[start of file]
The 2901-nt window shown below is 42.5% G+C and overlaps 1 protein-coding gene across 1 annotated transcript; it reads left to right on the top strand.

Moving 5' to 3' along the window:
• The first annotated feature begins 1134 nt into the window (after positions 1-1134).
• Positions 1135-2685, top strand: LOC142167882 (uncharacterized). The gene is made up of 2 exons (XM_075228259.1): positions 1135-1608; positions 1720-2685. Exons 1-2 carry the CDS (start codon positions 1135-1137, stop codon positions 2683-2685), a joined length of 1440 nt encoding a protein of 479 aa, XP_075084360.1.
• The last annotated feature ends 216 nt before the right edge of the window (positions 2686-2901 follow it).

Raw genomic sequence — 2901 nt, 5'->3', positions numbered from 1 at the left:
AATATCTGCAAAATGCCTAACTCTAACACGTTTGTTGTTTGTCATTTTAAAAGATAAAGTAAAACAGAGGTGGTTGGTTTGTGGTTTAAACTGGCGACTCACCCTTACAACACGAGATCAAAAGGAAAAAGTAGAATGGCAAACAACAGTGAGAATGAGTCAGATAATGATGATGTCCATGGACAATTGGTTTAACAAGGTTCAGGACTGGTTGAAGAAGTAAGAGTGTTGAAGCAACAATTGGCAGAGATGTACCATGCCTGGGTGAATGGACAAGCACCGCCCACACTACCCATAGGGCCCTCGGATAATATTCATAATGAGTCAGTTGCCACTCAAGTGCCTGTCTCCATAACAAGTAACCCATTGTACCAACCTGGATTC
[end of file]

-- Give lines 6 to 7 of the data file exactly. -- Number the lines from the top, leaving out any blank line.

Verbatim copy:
Raw genomic sequence — 2901 nt, 5'->3', positions numbered from 1 at the left:
AATATCTGCAAAATGCCTAACTCTAACACGTTTGTTGTTTGTCATTTTAAAAGATAAAGTAAAACAGAGGTGGTTGGTTTGTGGTTTAAACTGGCGACTCACCCTTACAACACGAGATCAAAAGGAAAAAGTAGAATGGCAAACAACAGTGAGAATGAGTCAGATAATGATGATGTCCATGGACAATTGGTTTAACAAGGTTCAGGACTGGTTGAAGAAGTAAGAGTGTTGAAGCAACAATTGGCAGAGATGTACCATGCCTGGGTGAATGGACAAGCACCGCCCACACTACCCATAGGGCCCTCGGATAATATTCATAATGAGTCAGTTGCCACTCAAGTGCCTGTCTCCATAACAAGTAACCCATTGTACCAACCTGGATTC